For cleaning I buy Handy Andy and Vim-that's it. That whole aisle in the shop gives me a headache. You'd need to be a millionaire to buy what they tell you you should.

Elspeth Antonelli said...

My goodness, I remember those old vacuum machines! My current one is bagless, but it has the suction of a small elephant (which is good when my black cat and orange cat decide to shed). I do remember vacuuming with the old model and hearing that sickening 'clink' and knowing something valuable just got sucked up never to be seen again.

Cleaning products? The fewer, the better. Oh, and a full-time maid or housekeeper would be even better!

Elspeth

bonita said...

Lauri: Back here we now have 'microfiber' cleaning cloths. They clean without using soap or detergents. (I know, I know...but they cleaned all the dog smutz off the door frames and walls and didn't leave spots or clean swirls) I have only the very very vaguest of ideas how they work, but heck they're so simple I don't feel the urge to understand! The cleaning aisle may be overstimulating...but it's the cereal aisle I can't stand. How many sugared things can we make?

Lauri Kubuitsile said...

Bonita I need that cloth- does it have a name brand? I must look for it next week in Gaborone.

The worst aisle of all is the one for 'feminine products'- my god! There are so many variations but never exactly what you want. I'm always getting a surprise when I open the package.

Elizabeth Bradley said...

Bonita makes a good point -- I LOVE those microfiber cloths. And my Magic Eraser sponge by Mr. Clean. These sponges are miracles! You don't need chemicals when you have a Mr. Clean sponge.

(My dad used to sell Kirby vacuum cleaners in his appliance store, big, heavy, indestructible monsters), and one time a lady brought hers in, demanding her money back. He took the vacuum apart, she had vacuumed her garage, the machine was clogged with rocks and dirt and all manor of outdoor debris. Needless to say, he didn't give her a refund. He asked her if she was trying to mow her lawn with the thing! She had managed to destroy a Kirby--no easy feat. I agree, the new vacs are a dream. Mine needs no belts. I love that.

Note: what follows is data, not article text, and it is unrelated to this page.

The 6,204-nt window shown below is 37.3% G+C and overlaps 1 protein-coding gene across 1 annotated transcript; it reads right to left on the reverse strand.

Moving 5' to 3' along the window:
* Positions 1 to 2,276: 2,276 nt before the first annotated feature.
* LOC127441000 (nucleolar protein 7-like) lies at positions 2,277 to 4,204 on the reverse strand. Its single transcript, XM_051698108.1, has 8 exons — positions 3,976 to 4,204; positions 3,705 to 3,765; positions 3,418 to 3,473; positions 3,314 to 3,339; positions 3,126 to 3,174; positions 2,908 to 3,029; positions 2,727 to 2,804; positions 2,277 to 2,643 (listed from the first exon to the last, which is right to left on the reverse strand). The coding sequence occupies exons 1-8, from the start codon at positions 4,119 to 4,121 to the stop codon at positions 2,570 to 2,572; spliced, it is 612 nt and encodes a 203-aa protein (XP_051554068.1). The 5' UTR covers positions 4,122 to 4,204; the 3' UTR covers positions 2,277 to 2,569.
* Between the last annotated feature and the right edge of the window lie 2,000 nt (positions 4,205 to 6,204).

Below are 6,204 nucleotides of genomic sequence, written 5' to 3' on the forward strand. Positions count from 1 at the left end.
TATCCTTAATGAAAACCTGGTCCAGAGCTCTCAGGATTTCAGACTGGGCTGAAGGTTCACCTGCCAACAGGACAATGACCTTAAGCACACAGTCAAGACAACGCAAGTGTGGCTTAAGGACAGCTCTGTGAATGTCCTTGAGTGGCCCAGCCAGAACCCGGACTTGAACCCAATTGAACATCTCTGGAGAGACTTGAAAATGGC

Helen Ginger said...

Simplicity and do-it-yourself sounds nice. Especially when things around us seem to be getting more complicated by the minute.

Helen
Straight From Hel

Selma said...

I think this is actually quite a significant post. In many ways the over-complication of modern life has made us unable to fend for ourselves.

Why shouldn't we be able to build our own houses and so on? I remember my grandad in Ireland thatching the roof when I was a kid. He was horrified at the trend then to get a 'builder' in to do it. He'd be even more horrified now.

The simple life is best. I'm beginning to believe that more and more!

Journaling Woman said...

I think we are healthier when we live a less complicated life.

What I find amazing, is that we have never had an easier life then now because of gadgets (cell phones, fast cars, microwaves) and yet we are busier than ever before.

daoine said...

Please tell me you did not suck up a kitten!

LOL

I know a writer who built his own house out of mud. It's actually a very nice house - well insulated because it is built into the side of a hill.

I'm another keen microfibre user. It's so simple and saves so much time because there is no rincing because you didn't get soap or chemicals all over in the first place. Otherwise I just use good old fashioned vinegar and bicarb, and sometimes tea tree oil or eucalyptus oil for disenfecting.

And I never need to go down the ladies' products aisle. I use a Mooncup.

Lauri Kubuitsile said...

Elsa I just checked out the site for mooncups. How wonderful! I'm going to blog about it next week so more people know and I'm trying to see how I can get two one for me and one for my daughter. What a wonderful thing- why on earth didn't they think of this long ago? Here is the website for people whoa re interested- http://www.mooncup.co.uk/. This will make such a big difference here where most people have septic tanks. Tampons are terrible. I really would love this to get out.

karen said...

Yes, I get into a panic when I look at the supermarket aisles when travelling further south! We find Clean Green has many, many uses. Great stuff, and easy to find in Botswana!

PS - Chobe ousted Mlazie. Not sure who removed Nkate, actually!!

Lauri Kubuitsile said...

I'll look for Clean Green Karen.

I spoke too soon yesterday, in retrospect Nkate might have been better. Pelonomi Venson Moitoi as the Minister of Education? The one who wants me in jail for writing this blog? Wonderful. Shame the poor children....

Maxine said...

I want that cleaner Lauri. Could you ship one to me? And maybe some of that simplification of everyday life as well :(